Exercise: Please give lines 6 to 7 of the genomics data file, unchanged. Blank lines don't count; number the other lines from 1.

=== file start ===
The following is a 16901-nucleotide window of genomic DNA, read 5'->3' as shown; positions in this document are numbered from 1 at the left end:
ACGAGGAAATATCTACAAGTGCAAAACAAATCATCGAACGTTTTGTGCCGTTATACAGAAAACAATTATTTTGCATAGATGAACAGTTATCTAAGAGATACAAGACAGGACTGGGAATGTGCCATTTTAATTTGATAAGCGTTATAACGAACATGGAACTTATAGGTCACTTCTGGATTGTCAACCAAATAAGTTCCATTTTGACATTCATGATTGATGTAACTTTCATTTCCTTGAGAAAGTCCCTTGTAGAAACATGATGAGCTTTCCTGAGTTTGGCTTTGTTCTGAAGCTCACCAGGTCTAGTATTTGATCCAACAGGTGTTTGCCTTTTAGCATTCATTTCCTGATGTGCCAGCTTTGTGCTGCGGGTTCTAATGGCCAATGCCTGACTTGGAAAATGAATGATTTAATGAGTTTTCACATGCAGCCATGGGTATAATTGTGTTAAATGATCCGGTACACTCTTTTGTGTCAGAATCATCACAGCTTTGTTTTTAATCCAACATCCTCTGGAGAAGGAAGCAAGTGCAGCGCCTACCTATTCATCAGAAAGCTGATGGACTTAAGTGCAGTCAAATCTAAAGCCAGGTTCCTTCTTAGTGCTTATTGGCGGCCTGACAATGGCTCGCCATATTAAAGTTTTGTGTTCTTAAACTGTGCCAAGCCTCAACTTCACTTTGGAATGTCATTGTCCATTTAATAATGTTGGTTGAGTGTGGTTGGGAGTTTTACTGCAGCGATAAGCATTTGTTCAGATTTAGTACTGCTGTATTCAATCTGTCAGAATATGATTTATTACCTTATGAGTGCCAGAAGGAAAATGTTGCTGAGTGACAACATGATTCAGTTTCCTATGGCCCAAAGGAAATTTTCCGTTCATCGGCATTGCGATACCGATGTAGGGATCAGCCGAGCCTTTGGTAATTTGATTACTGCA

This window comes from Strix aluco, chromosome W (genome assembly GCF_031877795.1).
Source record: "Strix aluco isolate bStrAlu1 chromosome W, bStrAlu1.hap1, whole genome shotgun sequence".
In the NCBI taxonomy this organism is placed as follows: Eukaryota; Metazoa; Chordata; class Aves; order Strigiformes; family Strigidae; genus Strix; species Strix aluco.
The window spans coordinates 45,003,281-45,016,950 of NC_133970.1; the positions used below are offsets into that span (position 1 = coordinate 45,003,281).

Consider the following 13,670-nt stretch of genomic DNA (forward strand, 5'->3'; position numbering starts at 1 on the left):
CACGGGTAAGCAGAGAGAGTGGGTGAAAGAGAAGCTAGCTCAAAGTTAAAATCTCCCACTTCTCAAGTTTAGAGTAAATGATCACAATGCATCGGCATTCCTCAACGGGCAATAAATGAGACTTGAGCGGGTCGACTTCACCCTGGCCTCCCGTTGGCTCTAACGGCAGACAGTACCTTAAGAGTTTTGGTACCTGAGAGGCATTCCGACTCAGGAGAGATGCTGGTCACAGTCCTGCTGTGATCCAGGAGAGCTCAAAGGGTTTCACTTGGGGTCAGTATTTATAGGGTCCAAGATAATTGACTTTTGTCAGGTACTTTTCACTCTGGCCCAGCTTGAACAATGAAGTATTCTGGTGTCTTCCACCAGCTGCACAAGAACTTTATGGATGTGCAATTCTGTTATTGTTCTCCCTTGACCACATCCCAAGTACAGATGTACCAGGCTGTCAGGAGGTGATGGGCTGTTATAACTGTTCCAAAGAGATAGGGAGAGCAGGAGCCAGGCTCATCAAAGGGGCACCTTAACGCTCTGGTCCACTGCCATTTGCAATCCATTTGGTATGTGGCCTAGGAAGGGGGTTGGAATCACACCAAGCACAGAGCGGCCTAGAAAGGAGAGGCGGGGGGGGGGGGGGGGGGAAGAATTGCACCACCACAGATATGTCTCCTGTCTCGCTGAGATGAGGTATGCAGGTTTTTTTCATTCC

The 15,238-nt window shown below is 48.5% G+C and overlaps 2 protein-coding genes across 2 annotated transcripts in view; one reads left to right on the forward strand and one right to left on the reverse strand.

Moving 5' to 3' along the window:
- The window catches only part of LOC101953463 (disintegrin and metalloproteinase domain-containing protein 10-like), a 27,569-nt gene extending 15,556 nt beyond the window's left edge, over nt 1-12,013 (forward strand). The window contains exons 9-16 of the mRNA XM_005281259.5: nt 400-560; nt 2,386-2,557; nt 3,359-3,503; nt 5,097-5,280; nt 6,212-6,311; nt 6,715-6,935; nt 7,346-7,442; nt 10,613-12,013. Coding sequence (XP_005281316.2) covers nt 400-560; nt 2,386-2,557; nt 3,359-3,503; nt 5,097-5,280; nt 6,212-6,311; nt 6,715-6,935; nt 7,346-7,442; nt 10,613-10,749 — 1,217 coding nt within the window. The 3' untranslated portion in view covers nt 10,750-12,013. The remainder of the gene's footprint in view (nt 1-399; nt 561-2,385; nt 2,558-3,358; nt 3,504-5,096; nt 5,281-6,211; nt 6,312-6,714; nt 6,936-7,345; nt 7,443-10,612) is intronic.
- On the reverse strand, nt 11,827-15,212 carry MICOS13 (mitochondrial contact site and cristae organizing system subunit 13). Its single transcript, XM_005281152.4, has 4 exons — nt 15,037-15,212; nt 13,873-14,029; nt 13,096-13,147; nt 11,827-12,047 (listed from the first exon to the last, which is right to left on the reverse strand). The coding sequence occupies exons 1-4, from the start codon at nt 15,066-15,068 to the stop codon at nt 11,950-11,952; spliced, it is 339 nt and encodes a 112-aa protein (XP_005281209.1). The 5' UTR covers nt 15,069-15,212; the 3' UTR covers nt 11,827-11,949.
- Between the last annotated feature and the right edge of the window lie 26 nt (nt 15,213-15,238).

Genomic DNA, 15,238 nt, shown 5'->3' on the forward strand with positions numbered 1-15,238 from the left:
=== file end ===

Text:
The window spans coordinates 45,003,281-45,016,950 of NC_133970.1; the positions used below are offsets into that span (position 1 = coordinate 45,003,281).

Consider the following 13,670-nt stretch of genomic DNA (forward strand, 5'->3'; position numbering starts at 1 on the left):